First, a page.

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The crisp air, the rustling leaves: Is there anything more invigorating than an autumn hike? Here, you’ll find some extraordinary rail-trails tucked away in quiet forests that offer colorful spectacles come fall.
The Andes Rail Trail is nestled in the Catskill Mountains region of New York. At the trailhead, you’ll find a lovely pergola and a 1907 train depot. From the depot, you can travel 0.9 miles along the trail’s natural surface, enjoying outstanding views of mountains, woodlands, fields, a babbling stream and the remnants of an old stone mill. At the end of the rail-trail portion, you can continue on the Bullet Hole Spur, which offers a more challenging hike. This 2.2-mile addition climbs the ridge above the rail bed through hardwood forest above Bullet Hole Creek and the Tremperskill valley.
Just a smidge under 3 miles, the Little Stony National Recreation Trail provides the perfect hike in Jefferson National Forest. Starting at Hanging Rock Picnic Area, follow the yellow blazes marking the trail, which snakes along Little Stony Creek. The natural-surface pathway includes a 600-foot ascent and footbridges over water crossings. Within a half-mile of the northern trailhead, you will find a viewing platform across from a 40-foot waterfall; continue uphill to find two more impressive waterfalls.
Located in the Cascade foothills near the town of Gold Bar, the Wallace Falls Railway Trail traces the path of wood-fired logging trains owned by the Great Northern Railroad. Traversing 3.7 miles through Wallace Falls State Park, the natural-surface pathway offers broad switchbacks through the forest and views of waterfalls and the surrounding mountains.
Beginning 15 miles northeast of Hartford, the pretty Vernon Rails-to-Trails overlooks ravines and streams and passes between rock walls verdant with ferns and lichen. Crossing a wooded terrain of hills and wetlands, you may spot deer along the 4-mile, crushed-stone pathway. For a longer hike, you can also connect to the Hop River State Park Trail at Church Street.
Nestled within the Monongahela National Forest, the Blackwater Canyon Trail winds along an old railroad route once used for hauling coal and lumber through this stunning canyon. You can still see coke ovens dotting the mountainside. Curving along the roaring Blackwater River and its North Branch, and traversing Blackwater Falls State Park, the 10.5-mile unpaved pathway offers a rustic adventure.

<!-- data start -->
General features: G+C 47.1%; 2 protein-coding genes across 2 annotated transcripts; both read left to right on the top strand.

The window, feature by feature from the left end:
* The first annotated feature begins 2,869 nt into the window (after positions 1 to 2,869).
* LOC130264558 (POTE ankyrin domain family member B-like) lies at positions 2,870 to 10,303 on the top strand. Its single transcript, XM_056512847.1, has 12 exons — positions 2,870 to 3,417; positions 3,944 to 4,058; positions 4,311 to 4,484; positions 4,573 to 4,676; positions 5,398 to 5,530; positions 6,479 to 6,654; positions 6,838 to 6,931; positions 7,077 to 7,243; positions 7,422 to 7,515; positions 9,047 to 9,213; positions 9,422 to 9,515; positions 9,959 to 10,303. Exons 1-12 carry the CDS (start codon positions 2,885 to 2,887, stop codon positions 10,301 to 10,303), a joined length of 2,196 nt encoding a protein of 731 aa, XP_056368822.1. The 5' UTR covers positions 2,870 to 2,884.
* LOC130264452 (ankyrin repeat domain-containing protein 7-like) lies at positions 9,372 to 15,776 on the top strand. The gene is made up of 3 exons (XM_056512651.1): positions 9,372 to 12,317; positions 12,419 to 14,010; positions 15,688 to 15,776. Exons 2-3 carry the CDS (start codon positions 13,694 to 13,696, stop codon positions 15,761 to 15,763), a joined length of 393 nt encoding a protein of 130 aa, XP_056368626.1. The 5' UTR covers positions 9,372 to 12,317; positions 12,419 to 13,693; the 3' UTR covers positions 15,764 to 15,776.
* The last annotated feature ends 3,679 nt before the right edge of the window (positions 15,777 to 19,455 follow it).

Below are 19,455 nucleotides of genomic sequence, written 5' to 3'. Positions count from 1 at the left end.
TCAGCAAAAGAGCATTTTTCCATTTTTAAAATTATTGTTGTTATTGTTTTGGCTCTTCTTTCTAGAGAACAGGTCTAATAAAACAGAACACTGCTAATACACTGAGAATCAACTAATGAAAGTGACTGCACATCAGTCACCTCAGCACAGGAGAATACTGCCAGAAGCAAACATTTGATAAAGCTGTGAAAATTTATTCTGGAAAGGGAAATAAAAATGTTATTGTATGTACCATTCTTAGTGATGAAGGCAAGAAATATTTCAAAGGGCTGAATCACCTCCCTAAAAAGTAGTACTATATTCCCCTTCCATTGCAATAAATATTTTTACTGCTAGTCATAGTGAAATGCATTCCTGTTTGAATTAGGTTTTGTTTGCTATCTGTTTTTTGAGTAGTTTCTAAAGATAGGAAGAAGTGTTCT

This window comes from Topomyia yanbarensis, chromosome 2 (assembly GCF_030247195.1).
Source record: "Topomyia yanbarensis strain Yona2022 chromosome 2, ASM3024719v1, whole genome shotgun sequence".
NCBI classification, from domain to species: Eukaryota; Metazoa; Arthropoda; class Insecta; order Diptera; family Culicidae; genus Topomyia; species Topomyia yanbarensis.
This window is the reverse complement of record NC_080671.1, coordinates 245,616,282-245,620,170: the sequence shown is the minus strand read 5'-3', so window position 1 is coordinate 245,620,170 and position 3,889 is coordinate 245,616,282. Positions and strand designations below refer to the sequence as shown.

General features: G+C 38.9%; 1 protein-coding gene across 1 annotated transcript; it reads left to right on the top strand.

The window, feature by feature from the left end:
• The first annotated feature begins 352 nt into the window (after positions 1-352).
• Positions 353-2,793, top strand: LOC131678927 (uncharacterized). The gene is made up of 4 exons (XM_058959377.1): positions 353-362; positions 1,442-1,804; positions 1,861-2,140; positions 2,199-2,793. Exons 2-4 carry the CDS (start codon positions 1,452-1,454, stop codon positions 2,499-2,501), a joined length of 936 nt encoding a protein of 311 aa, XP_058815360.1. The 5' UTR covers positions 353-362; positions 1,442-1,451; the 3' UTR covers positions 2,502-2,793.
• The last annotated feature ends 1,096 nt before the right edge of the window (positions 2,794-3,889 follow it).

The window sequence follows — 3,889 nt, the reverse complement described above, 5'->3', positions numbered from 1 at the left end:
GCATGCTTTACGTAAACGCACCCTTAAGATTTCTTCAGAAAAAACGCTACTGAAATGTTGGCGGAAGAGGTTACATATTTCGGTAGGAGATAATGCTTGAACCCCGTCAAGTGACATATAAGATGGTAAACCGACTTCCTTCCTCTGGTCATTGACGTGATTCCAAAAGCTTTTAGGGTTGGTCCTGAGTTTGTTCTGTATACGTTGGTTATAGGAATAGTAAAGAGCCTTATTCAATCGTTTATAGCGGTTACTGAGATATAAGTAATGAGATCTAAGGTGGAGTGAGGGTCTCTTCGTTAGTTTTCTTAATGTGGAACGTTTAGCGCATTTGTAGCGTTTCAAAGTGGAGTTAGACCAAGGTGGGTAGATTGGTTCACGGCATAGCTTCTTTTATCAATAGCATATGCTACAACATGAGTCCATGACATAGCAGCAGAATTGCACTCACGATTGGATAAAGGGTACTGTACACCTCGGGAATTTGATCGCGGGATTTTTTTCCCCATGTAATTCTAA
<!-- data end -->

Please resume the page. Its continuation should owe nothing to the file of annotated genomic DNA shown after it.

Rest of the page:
The Narrow Gauge Trail is a 2-mile, crushed-stone pathway in Pine Valley Ranch Park, a beautiful open space near the mountain community of Pine, Colorado. It follows the north bank of the North Fork of the South Platte River, through a mix of forests and open meadows.
The Beebe Spur is a scenic 4-mile rail-trail running from northern Vermont’s Newport towards the Canadian border. The packed gravel pathway follows Lake Memphremagog for most of the way, offering outstanding views of the water, as well as the Green Mountains, wetlands
The Brownstone Trail runs for nearly 3 miles on an abandoned Chicago and North Western Railway corridor from the historic downtown area of Bayfield, Wisconsin, to the Port Superior Marina south of the city. The unpaved pathway follows the shoreline of Lake Superior, hugging the brownstone cliffs that give the trail its name. The entire area is a popular tourist destination advertised as the gateway to the nearby Apostle Islands National Lakeshore.
The 6.5-mile Cumberland River Bicentennial Trail will enchant you as it meanders past lively streams and waterfalls, across misty wetlands and atop jagged bluffs along the Cumberland River. Only 20 minutes northwest of downtown Nashville, it offers a pleasant escape along secluded lakes and over a handful of former railroad bridges.
A Philadelphia favorite, the 14-mile Pennypack Trail begins in Huntingdon Valley and continues through wooded Lorimer Park and scenic Pennypack Park. The rail-trail extends all the way to the waterfront of the Delaware River, following Pennypack Creek through rolling hills and curves.
"Biking" may not be the first word you think of when you picture Texas, but the Lone Star State has some surprising recreational gems.
"Virginia is for Lovers" is the tourism slogan for the state, but for outdoor enthusiasts, you could also easily say that "Virginia is for Trail Lovers."
You'll have a variety of trail experiences to choose from in Washington, from rustic backcountry adventures to well-groomed paved routes through city centers.